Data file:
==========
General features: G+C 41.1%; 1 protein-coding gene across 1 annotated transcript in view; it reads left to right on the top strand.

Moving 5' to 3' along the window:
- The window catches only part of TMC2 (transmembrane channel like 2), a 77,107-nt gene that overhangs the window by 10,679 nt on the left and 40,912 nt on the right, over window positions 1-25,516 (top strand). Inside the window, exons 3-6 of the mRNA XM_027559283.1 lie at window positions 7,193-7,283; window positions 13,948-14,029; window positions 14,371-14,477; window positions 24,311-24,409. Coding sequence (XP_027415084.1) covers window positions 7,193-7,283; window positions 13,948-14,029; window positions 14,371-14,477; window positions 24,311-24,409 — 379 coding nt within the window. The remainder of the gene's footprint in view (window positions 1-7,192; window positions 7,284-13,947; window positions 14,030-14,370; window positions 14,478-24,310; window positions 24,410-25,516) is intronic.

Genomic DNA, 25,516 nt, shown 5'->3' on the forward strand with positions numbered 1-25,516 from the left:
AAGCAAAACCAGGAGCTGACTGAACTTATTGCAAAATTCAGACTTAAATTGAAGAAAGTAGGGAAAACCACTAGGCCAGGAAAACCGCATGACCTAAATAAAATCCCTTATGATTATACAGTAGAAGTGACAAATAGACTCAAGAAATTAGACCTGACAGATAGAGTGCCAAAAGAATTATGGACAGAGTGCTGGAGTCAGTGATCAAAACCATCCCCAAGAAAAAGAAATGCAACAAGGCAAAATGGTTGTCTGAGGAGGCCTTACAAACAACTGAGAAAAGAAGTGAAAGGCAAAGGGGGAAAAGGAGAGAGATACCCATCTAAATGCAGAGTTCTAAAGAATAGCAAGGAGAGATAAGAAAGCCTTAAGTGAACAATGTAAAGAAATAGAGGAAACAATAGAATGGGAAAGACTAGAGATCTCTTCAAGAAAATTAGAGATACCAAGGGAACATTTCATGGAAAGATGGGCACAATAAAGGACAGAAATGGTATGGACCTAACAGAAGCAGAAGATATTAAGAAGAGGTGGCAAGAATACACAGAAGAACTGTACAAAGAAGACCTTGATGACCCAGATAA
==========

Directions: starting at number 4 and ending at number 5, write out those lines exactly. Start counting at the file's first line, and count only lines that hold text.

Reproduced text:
Genomic DNA, 25,516 nt, shown 5'->3' on the forward strand with positions numbered 1-25,516 from the left:
AAGCAAAACCAGGAGCTGACTGAACTTATTGCAAAATTCAGACTTAAATTGAAGAAAGTAGGGAAAACCACTAGGCCAGGAAAACCGCATGACCTAAATAAAATCCCTTATGATTATACAGTAGAAGTGACAAATAGACTCAAGAAATTAGACCTGACAGATAGAGTGCCAAAAGAATTATGGACAGAGTGCTGGAGTCAGTGATCAAAACCATCCCCAAGAAAAAGAAATGCAACAAGGCAAAATGGTTGTCTGAGGAGGCCTTACAAACAACTGAGAAAAGAAGTGAAAGGCAAAGGGGGAAAAGGAGAGAGATACCCATCTAAATGCAGAGTTCTAAAGAATAGCAAGGAGAGATAAGAAAGCCTTAAGTGAACAATGTAAAGAAATAGAGGAAACAATAGAATGGGAAAGACTAGAGATCTCTTCAAGAAAATTAGAGATACCAAGGGAACATTTCATGGAAAGATGGGCACAATAAAGGACAGAAATGGTATGGACCTAACAGAAGCAGAAGATATTAAGAAGAGGTGGCAAGAATACACAGAAGAACTGTACAAAGAAGACCTTGATGACCCAGATAA